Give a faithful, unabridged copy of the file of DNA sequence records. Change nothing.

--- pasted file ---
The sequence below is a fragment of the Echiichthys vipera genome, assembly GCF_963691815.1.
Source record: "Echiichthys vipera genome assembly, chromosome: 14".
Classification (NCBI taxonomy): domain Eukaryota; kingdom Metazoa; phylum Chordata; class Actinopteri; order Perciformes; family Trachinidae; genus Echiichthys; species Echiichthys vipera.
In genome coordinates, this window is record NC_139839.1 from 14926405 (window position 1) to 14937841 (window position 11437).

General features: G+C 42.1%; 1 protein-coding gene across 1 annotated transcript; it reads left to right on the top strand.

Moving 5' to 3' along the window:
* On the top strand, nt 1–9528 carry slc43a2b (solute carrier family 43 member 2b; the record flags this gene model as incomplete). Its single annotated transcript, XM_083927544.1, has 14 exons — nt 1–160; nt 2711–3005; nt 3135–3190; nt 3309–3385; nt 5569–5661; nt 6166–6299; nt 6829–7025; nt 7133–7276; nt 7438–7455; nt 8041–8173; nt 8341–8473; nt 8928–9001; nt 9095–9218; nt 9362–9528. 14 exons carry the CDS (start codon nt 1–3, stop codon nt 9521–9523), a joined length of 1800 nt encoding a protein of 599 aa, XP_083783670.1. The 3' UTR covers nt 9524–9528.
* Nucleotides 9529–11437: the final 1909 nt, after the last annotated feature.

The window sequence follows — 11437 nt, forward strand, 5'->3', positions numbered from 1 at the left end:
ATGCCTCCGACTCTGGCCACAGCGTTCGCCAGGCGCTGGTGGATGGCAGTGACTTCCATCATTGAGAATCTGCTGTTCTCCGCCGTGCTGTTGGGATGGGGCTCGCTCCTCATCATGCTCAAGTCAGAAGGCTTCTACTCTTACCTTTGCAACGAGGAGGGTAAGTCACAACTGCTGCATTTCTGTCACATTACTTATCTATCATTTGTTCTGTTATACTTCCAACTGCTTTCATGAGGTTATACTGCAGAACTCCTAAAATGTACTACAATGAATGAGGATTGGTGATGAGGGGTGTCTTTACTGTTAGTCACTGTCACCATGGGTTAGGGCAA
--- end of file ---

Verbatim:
The sequence below is a fragment of the Echiichthys vipera genome, assembly GCF_963691815.1.
Source record: "Echiichthys vipera genome assembly, chromosome: 14".
Classification (NCBI taxonomy): domain Eukaryota; kingdom Metazoa; phylum Chordata; class Actinopteri; order Perciformes; family Trachinidae; genus Echiichthys; species Echiichthys vipera.
In genome coordinates, this window is record NC_139839.1 from 14926405 (window position 1) to 14937841 (window position 11437).

General features: G+C 42.1%; 1 protein-coding gene across 1 annotated transcript; it reads left to right on the top strand.

Moving 5' to 3' along the window:
* On the top strand, nt 1–9528 carry slc43a2b (solute carrier family 43 member 2b; the record flags this gene model as incomplete). Its single annotated transcript, XM_083927544.1, has 14 exons — nt 1–160; nt 2711–3005; nt 3135–3190; nt 3309–3385; nt 5569–5661; nt 6166–6299; nt 6829–7025; nt 7133–7276; nt 7438–7455; nt 8041–8173; nt 8341–8473; nt 8928–9001; nt 9095–9218; nt 9362–9528. 14 exons carry the CDS (start codon nt 1–3, stop codon nt 9521–9523), a joined length of 1800 nt encoding a protein of 599 aa, XP_083783670.1. The 3' UTR covers nt 9524–9528.
* Nucleotides 9529–11437: the final 1909 nt, after the last annotated feature.

The window sequence follows — 11437 nt, forward strand, 5'->3', positions numbered from 1 at the left end:
ATGCCTCCGACTCTGGCCACAGCGTTCGCCAGGCGCTGGTGGATGGCAGTGACTTCCATCATTGAGAATCTGCTGTTCTCCGCCGTGCTGTTGGGATGGGGCTCGCTCCTCATCATGCTCAAGTCAGAAGGCTTCTACTCTTACCTTTGCAACGAGGAGGGTAAGTCACAACTGCTGCATTTCTGTCACATTACTTATCTATCATTTGTTCTGTTATACTTCCAACTGCTTTCATGAGGTTATACTGCAGAACTCCTAAAATGTACTACAATGAATGAGGATTGGTGATGAGGGGTGTCTTTACTGTTAGTCACTGTCACCATGGGTTAGGGCAA